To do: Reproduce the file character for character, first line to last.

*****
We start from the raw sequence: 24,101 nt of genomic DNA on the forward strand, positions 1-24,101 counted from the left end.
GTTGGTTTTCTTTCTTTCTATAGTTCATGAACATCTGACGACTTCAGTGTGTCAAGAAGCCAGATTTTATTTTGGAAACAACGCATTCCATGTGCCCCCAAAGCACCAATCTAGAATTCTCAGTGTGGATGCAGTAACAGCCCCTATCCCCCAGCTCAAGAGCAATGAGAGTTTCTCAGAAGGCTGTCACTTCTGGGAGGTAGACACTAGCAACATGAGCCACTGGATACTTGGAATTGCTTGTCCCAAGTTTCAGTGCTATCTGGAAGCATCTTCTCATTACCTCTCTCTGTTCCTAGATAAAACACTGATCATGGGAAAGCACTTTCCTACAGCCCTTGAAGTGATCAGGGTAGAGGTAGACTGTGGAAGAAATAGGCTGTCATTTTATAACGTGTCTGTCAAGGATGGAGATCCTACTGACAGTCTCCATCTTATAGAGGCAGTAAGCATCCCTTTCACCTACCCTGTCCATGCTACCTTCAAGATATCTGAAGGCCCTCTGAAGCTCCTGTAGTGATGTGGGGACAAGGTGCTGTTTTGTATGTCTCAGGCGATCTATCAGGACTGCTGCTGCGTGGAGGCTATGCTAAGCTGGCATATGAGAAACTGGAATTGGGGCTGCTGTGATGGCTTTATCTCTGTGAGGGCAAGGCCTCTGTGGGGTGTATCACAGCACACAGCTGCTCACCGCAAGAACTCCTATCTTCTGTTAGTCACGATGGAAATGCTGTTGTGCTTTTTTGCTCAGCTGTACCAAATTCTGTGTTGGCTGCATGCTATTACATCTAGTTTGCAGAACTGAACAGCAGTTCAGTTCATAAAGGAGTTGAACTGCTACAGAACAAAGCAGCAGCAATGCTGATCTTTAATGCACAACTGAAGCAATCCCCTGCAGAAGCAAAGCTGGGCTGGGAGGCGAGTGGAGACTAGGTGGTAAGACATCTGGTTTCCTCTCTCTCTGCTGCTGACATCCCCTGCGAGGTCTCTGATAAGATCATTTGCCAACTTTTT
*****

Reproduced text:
We start from the raw sequence: 24,101 nt of genomic DNA on the forward strand, positions 1-24,101 counted from the left end.
GTTGGTTTTCTTTCTTTCTATAGTTCATGAACATCTGACGACTTCAGTGTGTCAAGAAGCCAGATTTTATTTTGGAAACAACGCATTCCATGTGCCCCCAAAGCACCAATCTAGAATTCTCAGTGTGGATGCAGTAACAGCCCCTATCCCCCAGCTCAAGAGCAATGAGAGTTTCTCAGAAGGCTGTCACTTCTGGGAGGTAGACACTAGCAACATGAGCCACTGGATACTTGGAATTGCTTGTCCCAAGTTTCAGTGCTATCTGGAAGCATCTTCTCATTACCTCTCTCTGTTCCTAGATAAAACACTGATCATGGGAAAGCACTTTCCTACAGCCCTTGAAGTGATCAGGGTAGAGGTAGACTGTGGAAGAAATAGGCTGTCATTTTATAACGTGTCTGTCAAGGATGGAGATCCTACTGACAGTCTCCATCTTATAGAGGCAGTAAGCATCCCTTTCACCTACCCTGTCCATGCTACCTTCAAGATATCTGAAGGCCCTCTGAAGCTCCTGTAGTGATGTGGGGACAAGGTGCTGTTTTGTATGTCTCAGGCGATCTATCAGGACTGCTGCTGCGTGGAGGCTATGCTAAGCTGGCATATGAGAAACTGGAATTGGGGCTGCTGTGATGGCTTTATCTCTGTGAGGGCAAGGCCTCTGTGGGGTGTATCACAGCACACAGCTGCTCACCGCAAGAACTCCTATCTTCTGTTAGTCACGATGGAAATGCTGTTGTGCTTTTTTGCTCAGCTGTACCAAATTCTGTGTTGGCTGCATGCTATTACATCTAGTTTGCAGAACTGAACAGCAGTTCAGTTCATAAAGGAGTTGAACTGCTACAGAACAAAGCAGCAGCAATGCTGATCTTTAATGCACAACTGAAGCAATCCCCTGCAGAAGCAAAGCTGGGCTGGGAGGCGAGTGGAGACTAGGTGGTAAGACATCTGGTTTCCTCTCTCTCTGCTGCTGACATCCCCTGCGAGGTCTCTGATAAGATCATTTGCCAACTTTTT